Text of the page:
For example, Task and Purpose noted the Jolly Roger pirate flag, which has been a fixture on naval ships for decades, could be on the chopping block.

Others are also expressing concern the policy bans the LGBTQ Pride flag. After the Washington Blade reported that Esper’s new policy does in fact ban the LGBTQ flag, the Modern Military Association of America (MMAA) called on the Pentagon to “immediately reconsider.”

"It's absolutely outrageous that Defense Secretary Mark Esper would ban the Pride flag — the very symbol of inclusion and diversity," Jennifer Dane, MMAA interim executive director, said in a statement Friday. "In what universe is it ok to turn an opportunity to ban a racist symbol like the Confederate flag into an opportunity to ban the symbol of diversity? This decision sends an alarming message to LGBTQ service members, their families, and future recruits.”

SOUTH KOREA DRAWDOWN NEXT?: Coming on the heels of Trump’s much maligned plan to withdraw U.S. troops from Germany, a report Friday indicated South Korea could be next.

The Wall Street Journal reported that the Pentagon has given the White House options to reduce the U.S. troop presence in South Korea following Trump’s demands that Seoul pay significantly more to keep U.S. forces there.

A U.S. military official told the Journal that the Pentagon’s Joint Staff has reviewed forces in South Korea — currently 28,500 troops strong — as part of a broader look at potentially repositioning and reducing deployments across the globe.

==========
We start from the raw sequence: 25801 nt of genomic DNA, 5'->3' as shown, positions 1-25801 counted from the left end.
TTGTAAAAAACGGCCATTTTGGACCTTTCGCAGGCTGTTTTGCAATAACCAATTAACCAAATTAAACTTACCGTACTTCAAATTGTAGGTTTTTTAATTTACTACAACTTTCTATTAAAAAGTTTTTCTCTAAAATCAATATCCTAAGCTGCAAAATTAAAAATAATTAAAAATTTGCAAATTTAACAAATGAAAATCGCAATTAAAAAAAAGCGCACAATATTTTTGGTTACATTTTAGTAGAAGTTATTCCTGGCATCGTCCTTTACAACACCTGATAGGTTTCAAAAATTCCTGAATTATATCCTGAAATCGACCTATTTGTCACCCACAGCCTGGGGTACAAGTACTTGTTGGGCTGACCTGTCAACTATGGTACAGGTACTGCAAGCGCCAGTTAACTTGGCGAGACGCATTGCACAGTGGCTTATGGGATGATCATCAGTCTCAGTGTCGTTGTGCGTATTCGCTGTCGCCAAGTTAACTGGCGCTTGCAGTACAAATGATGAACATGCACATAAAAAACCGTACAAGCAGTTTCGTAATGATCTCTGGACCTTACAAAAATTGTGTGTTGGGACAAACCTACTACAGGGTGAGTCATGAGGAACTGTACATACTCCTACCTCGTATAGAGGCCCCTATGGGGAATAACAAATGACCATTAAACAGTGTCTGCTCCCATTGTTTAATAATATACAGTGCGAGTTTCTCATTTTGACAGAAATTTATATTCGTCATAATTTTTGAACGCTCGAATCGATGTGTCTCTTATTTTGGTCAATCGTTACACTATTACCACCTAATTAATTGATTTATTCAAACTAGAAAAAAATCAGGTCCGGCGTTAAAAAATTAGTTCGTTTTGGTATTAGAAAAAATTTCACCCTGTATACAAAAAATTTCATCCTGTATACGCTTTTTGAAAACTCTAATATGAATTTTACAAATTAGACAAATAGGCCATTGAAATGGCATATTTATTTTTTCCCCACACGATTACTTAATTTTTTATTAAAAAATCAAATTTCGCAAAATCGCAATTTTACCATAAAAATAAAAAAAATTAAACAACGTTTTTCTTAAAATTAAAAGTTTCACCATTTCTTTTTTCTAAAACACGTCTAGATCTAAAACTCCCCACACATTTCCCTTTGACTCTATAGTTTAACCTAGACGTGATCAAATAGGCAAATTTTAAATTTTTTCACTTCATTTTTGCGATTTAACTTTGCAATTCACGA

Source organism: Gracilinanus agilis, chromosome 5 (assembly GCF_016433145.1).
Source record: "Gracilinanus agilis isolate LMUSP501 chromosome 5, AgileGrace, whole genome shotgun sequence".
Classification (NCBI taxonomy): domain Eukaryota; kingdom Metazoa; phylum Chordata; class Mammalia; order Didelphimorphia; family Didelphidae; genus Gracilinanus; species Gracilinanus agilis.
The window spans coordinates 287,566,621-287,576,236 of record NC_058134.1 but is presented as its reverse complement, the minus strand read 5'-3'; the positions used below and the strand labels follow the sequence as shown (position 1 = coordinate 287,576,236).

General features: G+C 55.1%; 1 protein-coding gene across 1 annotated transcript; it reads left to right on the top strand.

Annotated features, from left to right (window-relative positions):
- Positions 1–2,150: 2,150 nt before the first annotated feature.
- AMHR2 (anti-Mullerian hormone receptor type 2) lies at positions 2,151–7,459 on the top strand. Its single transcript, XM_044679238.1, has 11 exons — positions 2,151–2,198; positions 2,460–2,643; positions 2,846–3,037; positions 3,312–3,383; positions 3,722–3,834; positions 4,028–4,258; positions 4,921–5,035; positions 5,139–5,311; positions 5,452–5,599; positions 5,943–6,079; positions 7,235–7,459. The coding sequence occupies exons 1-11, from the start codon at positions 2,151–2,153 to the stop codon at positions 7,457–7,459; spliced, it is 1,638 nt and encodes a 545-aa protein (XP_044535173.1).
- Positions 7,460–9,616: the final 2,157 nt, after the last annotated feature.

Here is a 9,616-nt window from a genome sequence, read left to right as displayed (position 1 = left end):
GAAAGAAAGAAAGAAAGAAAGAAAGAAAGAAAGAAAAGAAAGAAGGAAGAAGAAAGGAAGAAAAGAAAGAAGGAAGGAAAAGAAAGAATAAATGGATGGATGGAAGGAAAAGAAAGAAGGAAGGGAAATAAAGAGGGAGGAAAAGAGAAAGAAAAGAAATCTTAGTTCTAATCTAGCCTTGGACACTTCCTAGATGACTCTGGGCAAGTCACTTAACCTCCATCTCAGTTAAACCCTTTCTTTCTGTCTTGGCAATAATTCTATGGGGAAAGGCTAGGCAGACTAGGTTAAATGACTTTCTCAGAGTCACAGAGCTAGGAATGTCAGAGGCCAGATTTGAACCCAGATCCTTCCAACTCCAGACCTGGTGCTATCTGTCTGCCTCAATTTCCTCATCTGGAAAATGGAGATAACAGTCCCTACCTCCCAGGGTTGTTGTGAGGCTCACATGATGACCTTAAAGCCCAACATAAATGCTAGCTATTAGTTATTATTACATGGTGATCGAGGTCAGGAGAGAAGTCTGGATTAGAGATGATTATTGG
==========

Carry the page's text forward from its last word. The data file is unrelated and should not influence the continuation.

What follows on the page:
The Defense Department referred questions to the White House, which did not respond to a request for comment.

Context: The potential decision to pull troops from South Korea comes as Washington and Seoul have yet to reach a solid cost-sharing agreement after the last one expired Dec. 31. The deal, known as the Special Measures Agreement (SMA), lapsed amid the Trump administration’s demands for South Korea to pay significantly more to base U.S. troops there.

The two countries reached a temporary deal in June to allow Korean nationals who had been furloughed to return to work, but a new SMA remains elusive. 

Trump initially insisted South Korea contribute about $5 billion a year, or about 400 percent more than what it paid in the now-expired agreement. Both sides say the administration’s demands have since softened, but a new deal has yet to be reached.

South Korea’s most recent offer increases its payment by 13 percent from the previous deal for the first year, with annual increases after that of about 7 percent. Trump rejected the plan.

Congress has already said no: Last year’s annual defense policy bill, signed into law in December, banned funding from being used to reduce the number of troops in South Korea unless the Pentagon certifies it is in the national interest and that both Seoul and Tokyo have been consulted.